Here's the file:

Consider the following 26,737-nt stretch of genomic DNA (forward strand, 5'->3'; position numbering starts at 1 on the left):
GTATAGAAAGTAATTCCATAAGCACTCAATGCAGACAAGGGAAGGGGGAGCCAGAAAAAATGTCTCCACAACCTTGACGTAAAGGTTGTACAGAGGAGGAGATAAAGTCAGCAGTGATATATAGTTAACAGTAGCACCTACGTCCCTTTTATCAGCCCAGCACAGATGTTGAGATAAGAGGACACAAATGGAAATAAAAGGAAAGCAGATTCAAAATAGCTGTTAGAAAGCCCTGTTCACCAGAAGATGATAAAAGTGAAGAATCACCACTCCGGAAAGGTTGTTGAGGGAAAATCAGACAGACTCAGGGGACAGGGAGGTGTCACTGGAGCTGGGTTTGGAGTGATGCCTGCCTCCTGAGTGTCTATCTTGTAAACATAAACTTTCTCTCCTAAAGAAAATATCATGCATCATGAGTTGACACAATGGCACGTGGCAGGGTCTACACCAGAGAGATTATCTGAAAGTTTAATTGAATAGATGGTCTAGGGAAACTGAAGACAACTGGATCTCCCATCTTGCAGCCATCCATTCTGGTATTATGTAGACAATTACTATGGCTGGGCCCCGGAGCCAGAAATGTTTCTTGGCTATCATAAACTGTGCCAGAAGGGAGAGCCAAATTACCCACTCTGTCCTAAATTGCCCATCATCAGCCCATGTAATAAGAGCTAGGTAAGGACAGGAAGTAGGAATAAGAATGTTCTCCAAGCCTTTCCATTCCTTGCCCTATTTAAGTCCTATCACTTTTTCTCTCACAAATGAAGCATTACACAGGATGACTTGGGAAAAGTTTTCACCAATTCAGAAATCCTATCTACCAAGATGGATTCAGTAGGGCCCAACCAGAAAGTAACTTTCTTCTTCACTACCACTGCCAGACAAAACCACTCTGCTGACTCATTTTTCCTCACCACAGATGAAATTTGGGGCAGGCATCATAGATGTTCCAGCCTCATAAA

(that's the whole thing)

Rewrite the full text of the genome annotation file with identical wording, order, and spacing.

Consider the following 26,737-nt stretch of genomic DNA (forward strand, 5'->3'; position numbering starts at 1 on the left):
GTATAGAAAGTAATTCCATAAGCACTCAATGCAGACAAGGGAAGGGGGAGCCAGAAAAAATGTCTCCACAACCTTGACGTAAAGGTTGTACAGAGGAGGAGATAAAGTCAGCAGTGATATATAGTTAACAGTAGCACCTACGTCCCTTTTATCAGCCCAGCACAGATGTTGAGATAAGAGGACACAAATGGAAATAAAAGGAAAGCAGATTCAAAATAGCTGTTAGAAAGCCCTGTTCACCAGAAGATGATAAAAGTGAAGAATCACCACTCCGGAAAGGTTGTTGAGGGAAAATCAGACAGACTCAGGGGACAGGGAGGTGTCACTGGAGCTGGGTTTGGAGTGATGCCTGCCTCCTGAGTGTCTATCTTGTAAACATAAACTTTCTCTCCTAAAGAAAATATCATGCATCATGAGTTGACACAATGGCACGTGGCAGGGTCTACACCAGAGAGATTATCTGAAAGTTTAATTGAATAGATGGTCTAGGGAAACTGAAGACAACTGGATCTCCCATCTTGCAGCCATCCATTCTGGTATTATGTAGACAATTACTATGGCTGGGCCCCGGAGCCAGAAATGTTTCTTGGCTATCATAAACTGTGCCAGAAGGGAGAGCCAAATTACCCACTCTGTCCTAAATTGCCCATCATCAGCCCATGTAATAAGAGCTAGGTAAGGACAGGAAGTAGGAATAAGAATGTTCTCCAAGCCTTTCCATTCCTTGCCCTATTTAAGTCCTATCACTTTTTCTCTCACAAATGAAGCATTACACAGGATGACTTGGGAAAAGTTTTCACCAATTCAGAAATCCTATCTACCAAGATGGATTCAGTAGGGCCCAACCAGAAAGTAACTTTCTTCTTCACTACCACTGCCAGACAAAACCACTCTGCTGACTCATTTTTCCTCACCACAGATGAAATTTGGGGCAGGCATCATAGATGTTCCAGCCTCATAAA